Prepare the duck by cleaning the inside cavity thoroughly and dry with a paper towel.
Mix the salt, sugar and Asian Wok spice together in a bowl. Rub the mixture inside the duck cavity and ensure the interior is fully coated. Mix the garlic, hoisin and soy sauce in a bowl and pour inside the cavity. Rub in the mixture to ensure good coverage. Insert the ginger and spring onion.
Use a skewer to close the cavity. Wipe the outside of the skin to ensure no sauce is left on the outside of the duck (this is done to avoid burning the skin during roasting).
Bring a big pot of water to boil add the bicarb soda.
Using a balloon pump, carefully pump air between the duck skin and meat. Put the opening of the pump in the neck area underneath the skin. Push a few pumps until you can see the skin balloon up. Take care not to over pump as it might break the skin. Remove the pump and hold on to the neck opening to avoid air escaping. Holding the neck of the duck, plunge the duck into the hot water and then lift out. Repeat a few times and ensure the entire duck is covered. If your pot is not big enough, you can turn the duck upside down and repeat the same process until the entire duck has been submerged. This will tighten the duck skin and is critical to achieving crispy skin.
Air dry the duck on a rack for approximately 30 minutes.
Meanwhile, prepare the glaze. Put all the ingredients into a glass bowl and set the bowl in hot water to help dissolve the maltose syrup. Combine all ingredients to a runny glaze.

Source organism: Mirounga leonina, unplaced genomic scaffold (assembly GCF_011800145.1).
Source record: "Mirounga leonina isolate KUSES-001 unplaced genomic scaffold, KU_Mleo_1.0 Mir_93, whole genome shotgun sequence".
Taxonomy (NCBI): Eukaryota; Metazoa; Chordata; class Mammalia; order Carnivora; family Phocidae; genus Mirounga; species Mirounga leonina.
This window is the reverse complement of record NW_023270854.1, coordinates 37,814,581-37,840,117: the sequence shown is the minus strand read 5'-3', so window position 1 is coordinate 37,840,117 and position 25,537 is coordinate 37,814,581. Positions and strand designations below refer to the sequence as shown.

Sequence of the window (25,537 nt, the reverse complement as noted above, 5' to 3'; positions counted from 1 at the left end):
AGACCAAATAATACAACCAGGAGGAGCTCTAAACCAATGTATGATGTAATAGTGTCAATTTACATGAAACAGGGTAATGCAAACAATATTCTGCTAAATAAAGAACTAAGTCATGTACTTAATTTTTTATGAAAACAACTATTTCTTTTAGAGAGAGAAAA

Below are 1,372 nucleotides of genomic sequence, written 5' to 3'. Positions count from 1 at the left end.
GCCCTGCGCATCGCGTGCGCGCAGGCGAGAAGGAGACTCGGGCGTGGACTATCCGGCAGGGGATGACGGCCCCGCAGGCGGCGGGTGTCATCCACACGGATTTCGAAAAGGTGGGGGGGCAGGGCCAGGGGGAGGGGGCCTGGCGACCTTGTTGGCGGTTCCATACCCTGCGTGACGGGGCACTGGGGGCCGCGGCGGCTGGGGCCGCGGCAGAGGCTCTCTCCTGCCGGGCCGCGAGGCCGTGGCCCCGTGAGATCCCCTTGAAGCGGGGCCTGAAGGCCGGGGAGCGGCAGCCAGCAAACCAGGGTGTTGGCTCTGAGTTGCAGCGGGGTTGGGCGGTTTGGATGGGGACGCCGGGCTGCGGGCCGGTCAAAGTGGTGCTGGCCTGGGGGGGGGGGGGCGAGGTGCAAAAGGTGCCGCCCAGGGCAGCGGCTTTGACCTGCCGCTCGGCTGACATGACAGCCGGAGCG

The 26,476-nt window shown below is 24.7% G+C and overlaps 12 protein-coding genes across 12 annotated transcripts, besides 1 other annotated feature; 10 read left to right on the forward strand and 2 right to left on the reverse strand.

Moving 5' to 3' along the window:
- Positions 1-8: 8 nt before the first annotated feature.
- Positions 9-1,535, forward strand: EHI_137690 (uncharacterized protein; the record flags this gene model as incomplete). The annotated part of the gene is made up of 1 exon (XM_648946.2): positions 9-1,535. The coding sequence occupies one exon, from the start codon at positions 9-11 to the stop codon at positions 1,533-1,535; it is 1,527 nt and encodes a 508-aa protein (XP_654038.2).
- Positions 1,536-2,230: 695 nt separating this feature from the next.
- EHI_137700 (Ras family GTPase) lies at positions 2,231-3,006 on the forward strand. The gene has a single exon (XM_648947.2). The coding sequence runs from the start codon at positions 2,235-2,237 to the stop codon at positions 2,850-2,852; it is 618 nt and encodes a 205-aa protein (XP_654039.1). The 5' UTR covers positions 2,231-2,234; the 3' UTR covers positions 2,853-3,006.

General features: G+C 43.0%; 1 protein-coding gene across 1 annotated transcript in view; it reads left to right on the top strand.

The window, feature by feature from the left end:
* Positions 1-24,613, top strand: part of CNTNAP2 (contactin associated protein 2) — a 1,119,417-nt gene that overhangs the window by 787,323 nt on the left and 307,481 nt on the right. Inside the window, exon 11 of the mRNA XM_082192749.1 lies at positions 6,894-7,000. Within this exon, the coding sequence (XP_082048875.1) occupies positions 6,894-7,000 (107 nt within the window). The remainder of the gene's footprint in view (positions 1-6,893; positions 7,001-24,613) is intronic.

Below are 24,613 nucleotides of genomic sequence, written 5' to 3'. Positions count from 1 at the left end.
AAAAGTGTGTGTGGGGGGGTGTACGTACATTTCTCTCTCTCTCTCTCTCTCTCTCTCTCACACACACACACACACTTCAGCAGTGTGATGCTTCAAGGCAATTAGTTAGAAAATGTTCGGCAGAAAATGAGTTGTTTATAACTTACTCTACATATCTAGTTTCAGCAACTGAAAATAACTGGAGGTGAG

Once the duck skin is dry, generously apply the glaze over the skin and ensure the duck is completely coated. Place the duck in a roasting tray and place uncovered in the fridge to dry the duck skin for at least 5 hours or ideally overnight.
When ready to cook, remove the duck from the fridge and return to room temperature for approximately 30 minutes.
Preheat oven 200°C.
Wrap the ends of the duck leg with foil to avoid burning. Cook the duck for 30-35 minutes and once the duck is golden in colour, turn the duck over and reduce heat to 180°C and roast for another 20-25 minutes. Remove from oven and let it rest for 10-15 minutes.
Remove skewer from duck, and then pour the sauce out into a bowl from the duck cavity. Remove the spring onion and ginger from the cavity and disregard.
To make the Chinese steamed bao
Place the flour in a large bowl. In a separate bowl, mix the warm water, sugar and the yeast, and then stir until the sugar is dissolved.
Pour the yeast mixture into the flour. Add the vegetable oil, and then knead the dough until it has a smooth finish and is no longer sticky. This will take approximately 15 minutes (though you can use a stand mixer with a dough hook).
Roll out the dough to a rectangular shape, approximately 0.5cm thick, and slowly roll up the dough from the long side into a roll. Continue to roll until the dough is evenly distributed. Cut into 12 even pieces and roll into small balls.
Using a rolling pin, roll the dough into an oval shape. Brush the dough with oil and fold it in half.
Place each bao onto the pre-cut small square of baking paper. Place the baos in the steamer, cover with a lid and leave them to double in size. This will take approximately 30 minutes.
Once the bao has doubled in size, steam for a further 15 minutes or until cooked.
To assemble, you’ll need 16 slices of Cantonese Roast Duck and 8 steamed baos. Open each bao and spread it with 1 teaspoon of hoisin sauce. Add 2-3 slices of cucumber, 2 slices of roast duck, 1 lettuce leaf and carrot to each bao. Pour over with the duck sauce. Sprinkle with black sesame seeds to serve.